Monday, December 21, 2015

TWELVE DAYS OF ANIME 2015: Gender Insight

As I have already made clear, I really liked Gatchaman Crowds Insight and thought it was eerily well-timed but there was one thing I didn't find time to talk about in my review, how other fans were reacting to some of the more gender-fluid characters.

(minor spoilers for late in series events, nothing spoiling the ending or major plot points)

Gatchman Crowds as a whole has been really great about thinking outside of the gender binary, usually if you have an effeminate (possibly but not always gay) male character they're either the villain or an ineffectual side character and while Berg Katze fits that villainous role, OD was one of his main foils, wholly good, and just as fanciful (although it did seem like he dropped it partially when serious which did make me grumble a tiny bit). Plus, cross-dressing and possibly transgender Rui was never portrayed as evil even in their earliest occurrences, the cross-dressing clearly wasn't supposed to be a bad, "deviant" trait but rather just part of who they were*. Even Sugane acts like not a dandy per say but a fashion conscious young man with a lot of female friends in this season, all while still appearing completely straight.

So this season upped the anti with an alien whose even more alien in appearance than OD/Berg Katze, Gelsadara who first appears as a wholly inhuman floating skeleton filled with smoke. Gel then turns into roughly a small girl, they had orange skin and crazy blue hair but acted and sounded like a young child so everyone (outside of the show) was fine with calling her a she. You could make an argument that you could never apply a gendered pronoun to an alien from a species with a different take on sexes/genders (I'm assuming anyway, the show never devotes time to it because like Rui, what they are is much less important than who they are/the show is surprisingly non-judgmental like that) but I kind of like the idea of a genderfluid alien so I also called her "she".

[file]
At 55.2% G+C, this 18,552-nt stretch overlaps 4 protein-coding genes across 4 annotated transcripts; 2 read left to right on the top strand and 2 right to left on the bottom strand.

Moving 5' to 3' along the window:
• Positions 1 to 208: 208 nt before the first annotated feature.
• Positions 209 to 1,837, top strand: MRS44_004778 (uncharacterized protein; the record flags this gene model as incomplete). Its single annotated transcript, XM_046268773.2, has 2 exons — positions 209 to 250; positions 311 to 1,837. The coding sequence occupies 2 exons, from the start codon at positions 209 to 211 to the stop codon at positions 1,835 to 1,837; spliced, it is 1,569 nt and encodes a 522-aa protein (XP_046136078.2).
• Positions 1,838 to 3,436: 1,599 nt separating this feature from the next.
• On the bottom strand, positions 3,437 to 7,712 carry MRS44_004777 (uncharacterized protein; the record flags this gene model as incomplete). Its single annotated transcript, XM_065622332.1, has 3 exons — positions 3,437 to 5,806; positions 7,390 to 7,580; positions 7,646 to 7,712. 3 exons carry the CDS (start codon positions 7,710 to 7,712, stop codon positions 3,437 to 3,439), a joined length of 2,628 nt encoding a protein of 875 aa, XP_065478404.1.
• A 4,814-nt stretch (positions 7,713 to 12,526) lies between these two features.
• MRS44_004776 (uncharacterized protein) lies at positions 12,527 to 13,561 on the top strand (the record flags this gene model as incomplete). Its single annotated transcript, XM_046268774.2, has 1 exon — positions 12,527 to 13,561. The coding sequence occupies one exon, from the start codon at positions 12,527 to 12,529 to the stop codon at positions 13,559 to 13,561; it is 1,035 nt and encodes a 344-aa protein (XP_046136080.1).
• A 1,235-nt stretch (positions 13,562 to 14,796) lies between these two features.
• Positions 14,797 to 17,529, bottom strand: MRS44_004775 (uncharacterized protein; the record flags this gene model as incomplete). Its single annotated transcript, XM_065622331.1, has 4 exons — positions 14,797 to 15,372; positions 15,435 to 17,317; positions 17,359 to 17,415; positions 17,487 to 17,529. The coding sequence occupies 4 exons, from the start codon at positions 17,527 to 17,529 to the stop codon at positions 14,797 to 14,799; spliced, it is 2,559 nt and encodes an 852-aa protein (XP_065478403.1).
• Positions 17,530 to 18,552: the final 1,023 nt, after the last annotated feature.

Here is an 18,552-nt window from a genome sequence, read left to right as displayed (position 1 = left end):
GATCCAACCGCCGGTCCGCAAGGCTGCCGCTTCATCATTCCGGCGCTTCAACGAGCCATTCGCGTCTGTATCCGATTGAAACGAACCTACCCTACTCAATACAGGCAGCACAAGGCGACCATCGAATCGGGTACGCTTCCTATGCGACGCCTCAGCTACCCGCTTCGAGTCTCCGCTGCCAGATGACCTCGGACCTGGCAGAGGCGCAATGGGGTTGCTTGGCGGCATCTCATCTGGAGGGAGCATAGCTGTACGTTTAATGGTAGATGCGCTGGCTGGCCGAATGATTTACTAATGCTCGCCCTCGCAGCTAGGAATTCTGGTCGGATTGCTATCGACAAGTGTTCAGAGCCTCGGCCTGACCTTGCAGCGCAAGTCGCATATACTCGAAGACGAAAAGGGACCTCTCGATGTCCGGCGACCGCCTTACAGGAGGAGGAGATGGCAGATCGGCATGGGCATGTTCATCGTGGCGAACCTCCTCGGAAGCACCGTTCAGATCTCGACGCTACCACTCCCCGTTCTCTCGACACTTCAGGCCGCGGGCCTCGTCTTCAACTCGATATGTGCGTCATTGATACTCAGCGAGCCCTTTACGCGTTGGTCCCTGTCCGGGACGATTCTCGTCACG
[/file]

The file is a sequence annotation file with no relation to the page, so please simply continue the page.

A few episodes in Gel decides to run for Prime Minister (I swear this isn't a major spoiler) and changes into a more grown up form. They still have orange skin and blue hair but are now taller and with a distinctly male voice, they actually changed voice actors! Again, since I am very cool with the idea of genderfluid aliens I didn't mind now saying he, but I saw some people retroactively using he to refer to their earlier form! Also again, we really don't know anything about them so it's possible Gel was male all along and we were totally wrong but looking at this as a human, Gel basically changed into a more "electable" self (which is an adult male, in a room where I believe everyone else except for newcomer Tsubasa also was an adult male) and so by saying "he" the whole time you erase that they were ever female!

I don't like that, if they were trans then it would be more important to highlight their change but since Gel shifts again later in the series, back to their more childlike form, this supports my genderfluid-alien idea and even after they speak with a female voice again people continued to call them he! Guys, that's really awkward, that final shift to me indicates a comfortability, perhaps a more accurate analog to how Gel appears in their own world, the latest in GC's list of atypical characters, and yet you keep going back to the idea that they are simply a guy, a more privileged, more represented class!

And that bothers me, if we want diversity we need to recognize it when it happens (hence why I have that entire footnote on Rui in a post not about them), otherwise I really am going to start thinking that we're all just apes.

*I say possibly trans since I've never been completely sure honestly, Rui willingly appears in male clothing in public a few times in the first season and the camera doesn't shy away from showing them in more private moments also in boy shirts and pants. I will note that this happened far less often in the second season, and they went by "Rui" not "Load Galax" while dressed in female clothes which would support the idea they were transitioning and becoming more confident. I totally understand why some people think this way and saw a number of reviews this year that used female pronouns to refer to them the entire time.

No comments:

Post a Comment